January 19, 2022
The Ticking Clocks of Build Back Better
- The Build Back Better Act (BBBA) is a reconciliation bill, which means it is very much time sensitive.
- First, reconciliation allows the BBBA to bypass a Senate filibuster, as debate is limited to 20 hours.
- Second, the BBBA’s reconciliation process is available to legislators only until September 30, 2022 – the end of the fiscal year covered by the budget.
- Finally, the fundamental time constraint on the BBBA is political (i.e., this year’s midterm elections).
The Build Back Better Act (BBBA) was passed by the House of Representatives on November 19, 2021, pursuant to the budget reconciliation process. The reconciliation process is a legislative tool that can override a filibuster in the Senate by limiting the time senators can debate legislation to 20 hours, after which the measure gets an up-or-down vote. To initiate the reconciliation process, Congress must first enact a budget resolution with reconciliation instructions. Those instructions tee up the reconciliation bill itself and grant the bill “privilege,” which means it can be considered under expedited procedures. The reconciliation process is time sensitive and is not perpetually available as a legislative pathway for the majority. Indeed, those instructions are only in force for the fiscal year, and effectively expire at midnight on September 30, 2022. So procedurally, the reconciliation process has two key time parameters, but neither appears to be the most limiting principle. Rather, proximity to the midterms is likely the loudest of these ticking clocks.
Which Clocks Are Ticking?
The Congressional Budget Act of 1974 established the current congressional budget process, which includes reconciliation as an optional procedural path for budget-related legislation. More recent experience has shown reconciliation to be an adept approach for new administrations to follow through on often partisan campaign promises that would otherwise be filibustered. Functionally, reconciliation provides Senate majorities with a procedure to overcome filibusters from the minority party. How this is achieved is inextricably linked to a precept that is fundamental to the Senate: unlimited debate. Among the key distinctions between the Senate and the House is the right of Senators to engage in unlimited debate on a matter before the body. Because that right is fundamental, limiting that right typically requires a supermajority, specifically 60 votes. In the Senate, the supermajority vote to end debate, known as “cloture,” is more consequential than that to pass the legislation itself, which requires only a simple majority.
The budget reconciliation process avoids supermajority thresholds by obviating the need for cloture. Legislation that is considered under reconciliation is privileged—a senator’s motion to proceed to that bill is not debatable, which means there is no need to end debate on that motion. A simple majority is all that is needed for the Senate to consider privileged legislation. Once the Senate considers reconciliation legislation, debate is limited to 20 hours – again obviating the need for a cloture vote. The critical parameter that reconciliation alters is time, which in turn precludes a filibuster. Given that a Senate majority opposes the BBBA, this clock has not started in the Senate, and may well not at all. This invites the next question: How long do congressional Democrats have to save the BBBA?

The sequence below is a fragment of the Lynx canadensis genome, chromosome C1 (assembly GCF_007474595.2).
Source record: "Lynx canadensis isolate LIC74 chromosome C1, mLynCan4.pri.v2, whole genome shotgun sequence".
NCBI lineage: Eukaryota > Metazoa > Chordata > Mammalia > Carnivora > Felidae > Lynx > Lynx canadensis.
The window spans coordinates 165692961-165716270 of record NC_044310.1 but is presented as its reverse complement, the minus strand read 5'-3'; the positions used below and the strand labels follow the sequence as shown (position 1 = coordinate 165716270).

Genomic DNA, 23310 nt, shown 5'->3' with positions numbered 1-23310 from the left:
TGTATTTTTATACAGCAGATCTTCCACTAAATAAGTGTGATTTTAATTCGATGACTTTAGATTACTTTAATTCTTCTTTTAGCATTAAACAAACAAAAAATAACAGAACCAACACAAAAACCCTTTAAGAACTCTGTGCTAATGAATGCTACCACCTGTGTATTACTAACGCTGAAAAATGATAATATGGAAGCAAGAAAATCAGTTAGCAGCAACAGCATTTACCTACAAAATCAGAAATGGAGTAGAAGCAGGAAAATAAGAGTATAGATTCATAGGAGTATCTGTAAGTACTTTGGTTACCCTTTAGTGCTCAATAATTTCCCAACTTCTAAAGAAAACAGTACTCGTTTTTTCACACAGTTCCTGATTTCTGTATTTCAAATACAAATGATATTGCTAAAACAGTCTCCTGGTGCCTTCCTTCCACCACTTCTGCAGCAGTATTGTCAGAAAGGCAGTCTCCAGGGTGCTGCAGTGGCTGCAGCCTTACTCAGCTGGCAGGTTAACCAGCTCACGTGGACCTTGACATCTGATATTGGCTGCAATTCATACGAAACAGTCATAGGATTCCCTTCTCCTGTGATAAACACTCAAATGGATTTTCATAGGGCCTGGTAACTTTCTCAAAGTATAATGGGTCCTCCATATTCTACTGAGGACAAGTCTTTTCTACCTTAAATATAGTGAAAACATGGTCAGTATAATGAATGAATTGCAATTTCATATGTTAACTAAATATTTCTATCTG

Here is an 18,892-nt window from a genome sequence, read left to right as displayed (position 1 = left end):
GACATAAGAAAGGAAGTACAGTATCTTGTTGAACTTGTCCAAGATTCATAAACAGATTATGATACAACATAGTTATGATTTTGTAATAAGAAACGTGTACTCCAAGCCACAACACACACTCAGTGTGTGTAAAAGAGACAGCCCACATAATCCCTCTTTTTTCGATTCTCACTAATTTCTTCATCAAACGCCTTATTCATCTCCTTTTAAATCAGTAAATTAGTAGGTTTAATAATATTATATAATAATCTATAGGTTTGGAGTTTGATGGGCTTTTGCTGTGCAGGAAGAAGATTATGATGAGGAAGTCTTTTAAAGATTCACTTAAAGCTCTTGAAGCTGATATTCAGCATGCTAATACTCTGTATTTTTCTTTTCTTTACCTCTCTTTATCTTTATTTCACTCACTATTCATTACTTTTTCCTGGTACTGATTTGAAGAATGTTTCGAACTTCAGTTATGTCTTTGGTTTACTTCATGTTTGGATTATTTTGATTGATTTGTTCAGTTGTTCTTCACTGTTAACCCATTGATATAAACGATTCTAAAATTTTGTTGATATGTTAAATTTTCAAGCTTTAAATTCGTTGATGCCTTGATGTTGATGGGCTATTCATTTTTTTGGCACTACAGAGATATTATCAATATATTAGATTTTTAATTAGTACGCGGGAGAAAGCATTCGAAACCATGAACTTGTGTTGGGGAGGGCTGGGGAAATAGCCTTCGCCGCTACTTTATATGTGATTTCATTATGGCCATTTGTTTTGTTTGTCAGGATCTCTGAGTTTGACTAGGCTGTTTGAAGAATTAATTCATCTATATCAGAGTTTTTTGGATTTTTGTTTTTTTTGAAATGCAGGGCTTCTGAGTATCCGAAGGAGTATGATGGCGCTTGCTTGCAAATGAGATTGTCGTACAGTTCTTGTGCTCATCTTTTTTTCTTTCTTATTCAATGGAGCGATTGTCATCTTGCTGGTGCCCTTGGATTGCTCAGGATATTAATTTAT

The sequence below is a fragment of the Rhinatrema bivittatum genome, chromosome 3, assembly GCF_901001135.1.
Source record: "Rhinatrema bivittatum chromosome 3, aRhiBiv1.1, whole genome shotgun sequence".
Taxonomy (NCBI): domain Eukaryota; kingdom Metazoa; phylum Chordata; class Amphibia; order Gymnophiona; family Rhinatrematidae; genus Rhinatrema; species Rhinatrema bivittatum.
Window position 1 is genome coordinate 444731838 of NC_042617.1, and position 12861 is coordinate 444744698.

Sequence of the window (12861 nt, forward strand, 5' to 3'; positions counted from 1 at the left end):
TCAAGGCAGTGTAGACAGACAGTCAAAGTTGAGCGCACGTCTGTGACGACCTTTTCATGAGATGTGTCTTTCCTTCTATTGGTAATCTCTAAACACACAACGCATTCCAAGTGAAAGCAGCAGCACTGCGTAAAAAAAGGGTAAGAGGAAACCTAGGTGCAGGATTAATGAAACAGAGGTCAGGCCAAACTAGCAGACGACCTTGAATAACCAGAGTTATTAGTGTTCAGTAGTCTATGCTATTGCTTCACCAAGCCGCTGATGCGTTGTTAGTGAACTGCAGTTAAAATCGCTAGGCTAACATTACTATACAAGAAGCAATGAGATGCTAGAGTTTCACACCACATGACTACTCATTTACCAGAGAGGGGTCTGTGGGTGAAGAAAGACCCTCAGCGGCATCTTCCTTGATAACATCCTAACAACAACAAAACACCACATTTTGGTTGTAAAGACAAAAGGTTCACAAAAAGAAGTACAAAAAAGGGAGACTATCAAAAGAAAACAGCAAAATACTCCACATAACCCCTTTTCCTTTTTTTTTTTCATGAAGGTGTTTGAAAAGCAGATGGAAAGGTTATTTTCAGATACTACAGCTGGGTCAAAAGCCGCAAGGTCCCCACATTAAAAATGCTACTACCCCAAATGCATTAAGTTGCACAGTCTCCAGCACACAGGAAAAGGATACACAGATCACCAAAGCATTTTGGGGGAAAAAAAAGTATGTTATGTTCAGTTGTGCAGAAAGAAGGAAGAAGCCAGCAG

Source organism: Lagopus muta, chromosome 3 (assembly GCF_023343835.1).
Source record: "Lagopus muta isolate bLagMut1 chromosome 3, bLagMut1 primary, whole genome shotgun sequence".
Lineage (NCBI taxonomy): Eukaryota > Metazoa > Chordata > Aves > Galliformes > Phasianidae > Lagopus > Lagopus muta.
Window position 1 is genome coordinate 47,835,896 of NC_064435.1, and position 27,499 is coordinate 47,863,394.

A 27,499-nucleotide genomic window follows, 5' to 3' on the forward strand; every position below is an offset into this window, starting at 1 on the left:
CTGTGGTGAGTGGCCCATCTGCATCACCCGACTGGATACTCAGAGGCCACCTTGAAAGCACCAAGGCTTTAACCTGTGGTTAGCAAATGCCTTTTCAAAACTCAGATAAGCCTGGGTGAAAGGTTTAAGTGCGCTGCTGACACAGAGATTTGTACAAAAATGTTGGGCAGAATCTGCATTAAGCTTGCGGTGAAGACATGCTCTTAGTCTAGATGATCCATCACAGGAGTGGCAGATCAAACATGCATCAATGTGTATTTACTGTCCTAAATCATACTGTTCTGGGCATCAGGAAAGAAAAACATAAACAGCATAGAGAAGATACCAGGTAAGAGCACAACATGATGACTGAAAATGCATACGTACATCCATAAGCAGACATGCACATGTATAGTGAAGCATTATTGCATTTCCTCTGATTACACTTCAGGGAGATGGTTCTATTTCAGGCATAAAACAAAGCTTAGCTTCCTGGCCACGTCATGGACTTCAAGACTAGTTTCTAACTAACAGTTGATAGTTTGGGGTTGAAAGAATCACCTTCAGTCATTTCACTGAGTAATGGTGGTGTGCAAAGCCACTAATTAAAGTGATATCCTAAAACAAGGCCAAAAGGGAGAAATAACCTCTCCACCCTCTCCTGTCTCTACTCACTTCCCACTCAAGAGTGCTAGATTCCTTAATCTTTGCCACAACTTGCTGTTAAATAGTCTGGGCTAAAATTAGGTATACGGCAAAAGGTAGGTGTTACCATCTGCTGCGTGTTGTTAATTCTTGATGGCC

Fundamentally, reconciliation is a feature of the congressional budget process – indeed, one of the few that modern Congresses embrace – and is therefore tied to the congressional budget resolution. The congressional budget resolution is legislation that sets spending levels for annual appropriations bills and other budget limits. The budget resolution that preceded the BBBA included instructions to multiple committees to report legislation achieving certain changes to taxing and spending levels by September 15, 2021. That deadline was met by the House of Representatives, though importantly, failure to meet this deadline would not have jeopardized the reconciliation process. Rather, when the fiscal year ends at midnight on September 30, 2022, the reconciliation instructions also expire, irrespective of the outcome of the BBBA. Fundamentally, congressional Democrats have more than eight months to avail themselves of the reconciliation process.
The last clock ticking against the BBBA is a political one, and its parameters are not found in the Congressional Budget Act of 1974. The November midterm elections will loom ever larger as the year unfolds. At what point congressional and party leaders button up to campaign in their home states is unclear but working to pass controversial legislation will eventually give way to that growing priority. The timeline of the Affordable Care Act’s (ACA) passage may be instructive. Recall that the ACA is actually two laws, the second of which was passed through a reconciliation bill. The ACA reconciliation bill was passed on March 25, 2010, after prolonged intra-party negotiations. The Easter congressional recess is scheduled to begin the week of April 11 in the House, which is also four days past the New York filing deadline for congressional candidates (as is particularly important for the current Senate Majority Leader’s reelection cycle). Thus, early April may well be the real deadline for congressional action on the BBBA.
The reconciliation process is very much time sensitive. There are multiple clocks at play when Congress uses it, from the time constraints on considering reconciliation bills on the Senate floor to the shelf-life of a budget resolution. With respect to the BBBA, however, no process clock is ticking faster than the countdown to the political deadline. Nevertheless, congressional Democrats have all the time they need to pass BBBA. They just don’t have the votes.